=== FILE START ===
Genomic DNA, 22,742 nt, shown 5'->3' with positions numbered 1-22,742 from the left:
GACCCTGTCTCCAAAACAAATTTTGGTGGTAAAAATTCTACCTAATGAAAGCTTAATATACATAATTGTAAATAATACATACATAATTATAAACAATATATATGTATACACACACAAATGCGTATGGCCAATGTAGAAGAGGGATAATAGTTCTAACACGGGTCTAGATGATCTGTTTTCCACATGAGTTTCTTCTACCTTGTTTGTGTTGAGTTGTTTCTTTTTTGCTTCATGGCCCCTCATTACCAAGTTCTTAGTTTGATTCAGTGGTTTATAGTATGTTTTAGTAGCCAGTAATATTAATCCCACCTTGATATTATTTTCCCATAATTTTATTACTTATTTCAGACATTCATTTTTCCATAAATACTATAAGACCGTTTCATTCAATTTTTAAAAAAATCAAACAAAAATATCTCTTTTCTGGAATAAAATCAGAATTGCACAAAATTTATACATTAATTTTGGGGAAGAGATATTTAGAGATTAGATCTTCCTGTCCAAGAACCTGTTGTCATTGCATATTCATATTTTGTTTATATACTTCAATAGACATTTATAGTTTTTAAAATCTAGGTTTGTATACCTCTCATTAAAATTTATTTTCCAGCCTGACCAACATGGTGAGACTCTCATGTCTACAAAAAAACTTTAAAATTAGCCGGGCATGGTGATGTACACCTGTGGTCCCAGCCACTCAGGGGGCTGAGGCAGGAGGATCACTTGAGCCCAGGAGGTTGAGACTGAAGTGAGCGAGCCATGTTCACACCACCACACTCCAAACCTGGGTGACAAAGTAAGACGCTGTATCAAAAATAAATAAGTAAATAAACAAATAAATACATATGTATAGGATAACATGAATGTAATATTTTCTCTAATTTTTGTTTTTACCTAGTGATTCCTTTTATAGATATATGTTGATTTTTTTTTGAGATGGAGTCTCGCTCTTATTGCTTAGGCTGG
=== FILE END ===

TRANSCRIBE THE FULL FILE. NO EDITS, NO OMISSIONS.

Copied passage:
Genomic DNA, 22,742 nt, shown 5'->3' with positions numbered 1-22,742 from the left:
GACCCTGTCTCCAAAACAAATTTTGGTGGTAAAAATTCTACCTAATGAAAGCTTAATATACATAATTGTAAATAATACATACATAATTATAAACAATATATATGTATACACACACAAATGCGTATGGCCAATGTAGAAGAGGGATAATAGTTCTAACACGGGTCTAGATGATCTGTTTTCCACATGAGTTTCTTCTACCTTGTTTGTGTTGAGTTGTTTCTTTTTTGCTTCATGGCCCCTCATTACCAAGTTCTTAGTTTGATTCAGTGGTTTATAGTATGTTTTAGTAGCCAGTAATATTAATCCCACCTTGATATTATTTTCCCATAATTTTATTACTTATTTCAGACATTCATTTTTCCATAAATACTATAAGACCGTTTCATTCAATTTTTAAAAAAATCAAACAAAAATATCTCTTTTCTGGAATAAAATCAGAATTGCACAAAATTTATACATTAATTTTGGGGAAGAGATATTTAGAGATTAGATCTTCCTGTCCAAGAACCTGTTGTCATTGCATATTCATATTTTGTTTATATACTTCAATAGACATTTATAGTTTTTAAAATCTAGGTTTGTATACCTCTCATTAAAATTTATTTTCCAGCCTGACCAACATGGTGAGACTCTCATGTCTACAAAAAAACTTTAAAATTAGCCGGGCATGGTGATGTACACCTGTGGTCCCAGCCACTCAGGGGGCTGAGGCAGGAGGATCACTTGAGCCCAGGAGGTTGAGACTGAAGTGAGCGAGCCATGTTCACACCACCACACTCCAAACCTGGGTGACAAAGTAAGACGCTGTATCAAAAATAAATAAGTAAATAAACAAATAAATACATATGTATAGGATAACATGAATGTAATATTTTCTCTAATTTTTGTTTTTACCTAGTGATTCCTTTTATAGATATATGTTGATTTTTTTTTGAGATGGAGTCTCGCTCTTATTGCTTAGGCTGG